I have found that most people don’t understand the difference between sales and marketing. Most people think that they are the same. They are not. They are very different. The best definition of marketing I ever heard was: "Everything you do before and after the sale." Good marketing inspires customers to buy from you--and keeps them coming back. Poor marketing drives customers away from you and to your competitors who are good marketers.
What are the most common marketing mistakes? In my experience they are:
- Poor company name. Many of the company names I see make me wince. Most of them don’t give you any indication of what the company does. I have seen people name companies after their children, their dogs, their initials, and even their favorite place to vacation. While that may seem cute at the time it doesn’t help you build a brand. When I bought my current company its name was New South Supply. It wasn’t a terrible name but it gave no indication of what we supplied. People called all the time asking what we supplied. The addition of one word made it very clear as to what we supplied. That word was "construction." We are now New South Construction Supply. Now we no longer get phone calls asking what it is we supply. Also, people driving by stop in if they are looking for construction supplies as our name now makes it clear that we sell construction supplies.
- Poor or no logo. Some logos are just block letters. Others scream 1950. Your logo should be done by a professional and employ color and graphics that look up to date and professional. Ours includes the image of a bear wearing a hard hat with a carpenter’s pencil tucked behind his ear. The bear implies strength and the hardhat and carpenter’s pencil indicate that we serve the construction business. Now, a lot of customers know us as "That company with the bear on the sides of their trucks." At least they remember us.
- No tagline. You should have a tagline under your logo that makes a brand promise to your customers. Under our logo we have our tagline which states: Know How. Can Do. This tells our customers and prospects that we have industry know-how, and a can-do attitude. It also tells our associates that they need to live up to our brand promise. I have had more than one customer tell me that our associates clearly live up to our brand promise.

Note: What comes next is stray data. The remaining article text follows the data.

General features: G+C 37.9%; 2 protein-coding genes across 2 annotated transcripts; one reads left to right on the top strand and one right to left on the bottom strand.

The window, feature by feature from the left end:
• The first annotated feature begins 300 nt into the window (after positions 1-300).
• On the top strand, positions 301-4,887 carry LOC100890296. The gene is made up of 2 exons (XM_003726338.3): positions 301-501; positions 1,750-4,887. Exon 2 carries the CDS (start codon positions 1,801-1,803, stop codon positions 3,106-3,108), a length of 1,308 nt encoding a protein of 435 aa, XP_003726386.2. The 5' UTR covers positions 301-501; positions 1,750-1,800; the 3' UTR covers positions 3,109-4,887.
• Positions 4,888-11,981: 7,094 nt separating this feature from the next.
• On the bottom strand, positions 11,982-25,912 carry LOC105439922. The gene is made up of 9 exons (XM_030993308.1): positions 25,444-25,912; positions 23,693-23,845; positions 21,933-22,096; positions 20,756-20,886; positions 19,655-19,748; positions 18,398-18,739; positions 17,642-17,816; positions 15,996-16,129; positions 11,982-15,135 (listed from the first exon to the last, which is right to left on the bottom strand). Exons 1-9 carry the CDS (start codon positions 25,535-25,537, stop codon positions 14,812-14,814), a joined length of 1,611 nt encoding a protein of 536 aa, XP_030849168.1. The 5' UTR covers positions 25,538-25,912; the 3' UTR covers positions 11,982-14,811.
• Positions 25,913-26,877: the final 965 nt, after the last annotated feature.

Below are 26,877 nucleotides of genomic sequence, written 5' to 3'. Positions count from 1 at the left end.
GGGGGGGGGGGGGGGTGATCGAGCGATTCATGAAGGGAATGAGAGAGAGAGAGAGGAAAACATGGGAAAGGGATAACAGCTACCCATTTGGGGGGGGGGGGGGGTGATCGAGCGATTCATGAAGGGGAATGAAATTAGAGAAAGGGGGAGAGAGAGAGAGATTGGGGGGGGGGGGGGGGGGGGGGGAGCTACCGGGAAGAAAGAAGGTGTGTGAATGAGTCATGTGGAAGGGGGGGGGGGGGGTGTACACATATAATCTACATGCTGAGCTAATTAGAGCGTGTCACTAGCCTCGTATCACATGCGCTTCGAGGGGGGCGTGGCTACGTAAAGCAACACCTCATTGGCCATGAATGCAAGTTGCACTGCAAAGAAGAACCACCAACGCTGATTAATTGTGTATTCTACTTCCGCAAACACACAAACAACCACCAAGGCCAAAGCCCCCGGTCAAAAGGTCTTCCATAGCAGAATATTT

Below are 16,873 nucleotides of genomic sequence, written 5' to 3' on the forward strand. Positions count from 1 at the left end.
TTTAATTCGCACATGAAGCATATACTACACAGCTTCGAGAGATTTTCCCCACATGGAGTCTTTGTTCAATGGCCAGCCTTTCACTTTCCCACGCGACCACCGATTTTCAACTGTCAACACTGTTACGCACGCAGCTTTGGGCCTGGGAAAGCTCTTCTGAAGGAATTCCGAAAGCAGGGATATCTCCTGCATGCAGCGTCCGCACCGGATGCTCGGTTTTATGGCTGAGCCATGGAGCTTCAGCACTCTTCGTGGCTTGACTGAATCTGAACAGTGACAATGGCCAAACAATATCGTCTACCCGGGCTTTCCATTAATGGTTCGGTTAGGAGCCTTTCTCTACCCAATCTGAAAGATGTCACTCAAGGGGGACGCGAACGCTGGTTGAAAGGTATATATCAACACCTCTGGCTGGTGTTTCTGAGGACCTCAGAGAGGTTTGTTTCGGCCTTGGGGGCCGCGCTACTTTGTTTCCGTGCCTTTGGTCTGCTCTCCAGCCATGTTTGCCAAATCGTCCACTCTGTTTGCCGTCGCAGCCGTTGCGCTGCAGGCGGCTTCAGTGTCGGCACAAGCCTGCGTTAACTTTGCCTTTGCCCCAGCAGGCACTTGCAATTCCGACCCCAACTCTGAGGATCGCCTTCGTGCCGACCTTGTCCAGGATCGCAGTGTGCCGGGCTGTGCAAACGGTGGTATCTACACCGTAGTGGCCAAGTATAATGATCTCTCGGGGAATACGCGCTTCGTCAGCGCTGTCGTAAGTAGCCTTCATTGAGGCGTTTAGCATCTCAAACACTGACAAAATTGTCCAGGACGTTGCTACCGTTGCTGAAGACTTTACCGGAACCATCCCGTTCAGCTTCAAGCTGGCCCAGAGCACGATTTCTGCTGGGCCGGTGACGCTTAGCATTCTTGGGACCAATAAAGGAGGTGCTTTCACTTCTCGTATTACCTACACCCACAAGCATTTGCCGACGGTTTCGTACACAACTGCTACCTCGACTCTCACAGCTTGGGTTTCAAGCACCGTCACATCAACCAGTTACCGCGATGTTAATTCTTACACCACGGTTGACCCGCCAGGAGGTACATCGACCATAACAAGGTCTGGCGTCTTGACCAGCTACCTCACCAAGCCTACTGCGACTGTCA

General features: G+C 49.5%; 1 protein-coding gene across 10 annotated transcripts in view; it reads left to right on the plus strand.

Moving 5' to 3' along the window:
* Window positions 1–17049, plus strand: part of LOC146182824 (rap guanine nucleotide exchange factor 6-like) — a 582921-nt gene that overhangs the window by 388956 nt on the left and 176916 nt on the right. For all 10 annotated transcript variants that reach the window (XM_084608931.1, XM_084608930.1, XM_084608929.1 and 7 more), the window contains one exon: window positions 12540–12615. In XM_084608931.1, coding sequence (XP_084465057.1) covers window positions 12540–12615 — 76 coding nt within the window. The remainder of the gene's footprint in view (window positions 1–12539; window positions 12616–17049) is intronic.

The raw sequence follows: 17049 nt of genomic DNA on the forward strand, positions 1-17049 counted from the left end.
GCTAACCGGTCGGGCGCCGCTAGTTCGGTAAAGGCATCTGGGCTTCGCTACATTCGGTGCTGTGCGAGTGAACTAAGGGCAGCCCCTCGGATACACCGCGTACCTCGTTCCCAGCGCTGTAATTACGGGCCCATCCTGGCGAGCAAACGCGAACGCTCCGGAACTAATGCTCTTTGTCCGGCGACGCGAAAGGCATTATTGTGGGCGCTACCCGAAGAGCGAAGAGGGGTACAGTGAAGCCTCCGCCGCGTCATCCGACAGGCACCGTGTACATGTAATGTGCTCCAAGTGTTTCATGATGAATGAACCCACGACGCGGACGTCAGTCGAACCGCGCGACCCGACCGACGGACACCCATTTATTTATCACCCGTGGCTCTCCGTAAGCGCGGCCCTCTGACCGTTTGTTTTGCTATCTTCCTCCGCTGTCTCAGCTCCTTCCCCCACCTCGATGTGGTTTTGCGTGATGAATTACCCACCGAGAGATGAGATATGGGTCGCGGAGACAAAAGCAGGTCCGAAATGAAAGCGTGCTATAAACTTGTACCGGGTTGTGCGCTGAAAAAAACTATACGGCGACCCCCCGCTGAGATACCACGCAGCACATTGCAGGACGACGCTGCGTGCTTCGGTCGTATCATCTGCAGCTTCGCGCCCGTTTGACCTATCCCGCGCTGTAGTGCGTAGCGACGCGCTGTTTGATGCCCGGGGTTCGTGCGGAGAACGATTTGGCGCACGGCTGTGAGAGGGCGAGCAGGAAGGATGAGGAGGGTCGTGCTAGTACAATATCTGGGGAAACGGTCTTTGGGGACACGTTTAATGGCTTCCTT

- Bad or no website. It amazes me that in 2011, when websites are so inexpensive to create, that a lot of companies still do not have a website. Or, they have one that says "Under Construction," or all they have is one static page, unprofessionally done. I don’t know about you, but when I hear of a company that we don’t do business with that is referred to me, the first thing I do is google their name and look at their website. If they don’t have a website that tells me that they are not a player, and if they have a terrible website I’m not inclined to look any further. Remember the old adage: You never get a second chance to make a first impression. This applies to your website, too.
- No use of social media. Facebook, Twitter, LinkedIn, and other social media sites are no longer just for geeks. They have gone mainstream and if you aren’t using them you look behind the times. Every major company, sports figure, newscaster, and Hollywood star has a social media presence. If you don’t it says that your company is behind the times. Plus, it is free!
- Dirty store or office. If you have been doing your marketing correctly why fumble the ball on the one yard line when a prospect comes to your store or office and they find it to be dirty, old-fashioned looking, or otherwise unattractive. Make sure that your place of business looks up-to-date and professional. Otherwise, don’t waste your time and money getting prospects to come to your store or office.
- Dirty vehicles. If you have delivery trucks and/or company vehicles with your company name and logo on them make sure they are clean. Better yet, make sure they sparkle. A clean vehicle says a lot about your business and so does a dirty vehicle. What do you want your vehicles to say about your business?
- No newsletter. Again, in the Internet age, it is extremely inexpensive as well as easy to create a very professional looking electronic newsletter to send to your customers and prospects. We send out a monthly newsletter to our customers and prospects and we get three suppliers to underwrite the cost of the newsletter in return for featuring their products. We also include information on business-related topics including the outlook for price increases or decreases on our key products. Our customers tell me that they look forward to our newsletter each month and that they use it to help them decide how to price projects. I even get emails asking when the newsletter will be out if it hasn’t been published and the end of the month is nearing. Click here to see an example of our newsletter, website, and logo.